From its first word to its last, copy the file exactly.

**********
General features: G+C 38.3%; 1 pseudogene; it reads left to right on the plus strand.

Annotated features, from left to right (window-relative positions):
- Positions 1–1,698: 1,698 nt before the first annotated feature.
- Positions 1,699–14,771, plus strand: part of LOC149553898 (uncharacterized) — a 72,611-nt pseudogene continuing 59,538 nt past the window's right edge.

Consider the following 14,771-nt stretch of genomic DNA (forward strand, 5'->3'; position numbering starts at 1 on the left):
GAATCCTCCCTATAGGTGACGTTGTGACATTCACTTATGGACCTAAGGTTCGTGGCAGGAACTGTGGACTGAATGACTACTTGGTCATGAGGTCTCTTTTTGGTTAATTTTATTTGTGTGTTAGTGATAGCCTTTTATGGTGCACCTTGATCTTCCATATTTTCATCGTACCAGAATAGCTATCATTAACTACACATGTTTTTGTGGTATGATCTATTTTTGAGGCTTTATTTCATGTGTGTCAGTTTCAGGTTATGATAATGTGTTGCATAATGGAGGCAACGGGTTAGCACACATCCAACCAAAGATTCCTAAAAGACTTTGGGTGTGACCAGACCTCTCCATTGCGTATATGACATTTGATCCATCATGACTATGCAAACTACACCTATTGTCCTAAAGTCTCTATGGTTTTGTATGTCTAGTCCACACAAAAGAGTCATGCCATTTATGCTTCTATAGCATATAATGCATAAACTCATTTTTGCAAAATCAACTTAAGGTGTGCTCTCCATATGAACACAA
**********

General features: G+C 38.3%; 1 pseudogene; it reads left to right on the plus strand.

Annotated features, from left to right (window-relative positions):
- Positions 1–1,698: 1,698 nt before the first annotated feature.
- Positions 1,699–14,771, plus strand: part of LOC149553898 (uncharacterized) — a 72,611-nt pseudogene continuing 59,538 nt past the window's right edge.

Consider the following 14,771-nt stretch of genomic DNA (forward strand, 5'->3'; position numbering starts at 1 on the left):
GAATCCTCCCTATAGGTGACGTTGTGACATTCACTTATGGACCTAAGGTTCGTGGCAGGAACTGTGGACTGAATGACTACTTGGTCATGAGGTCTCTTTTTGGTTAATTTTATTTGTGTGTTAGTGATAGCCTTTTATGGTGCACCTTGATCTTCCATATTTTCATCGTACCAGAATAGCTATCATTAACTACACATGTTTTTGTGGTATGATCTATTTTTGAGGCTTTATTTCATGTGTGTCAGTTTCAGGTTATGATAATGTGTTGCATAATGGAGGCAACGGGTTAGCACACATCCAACCAAAGATTCCTAAAAGACTTTGGGTGTGACCAGACCTCTCCATTGCGTATATGACATTTGATCCATCATGACTATGCAAACTACACCTATTGTCCTAAAGTCTCTATGGTTTTGTATGTCTAGTCCACACAAAAGAGTCATGCCATTTATGCTTCTATAGCATATAATGCATAAACTCATTTTTGCAAAATCAACTTAAGGTGTGCTCTCCATATGAACACAA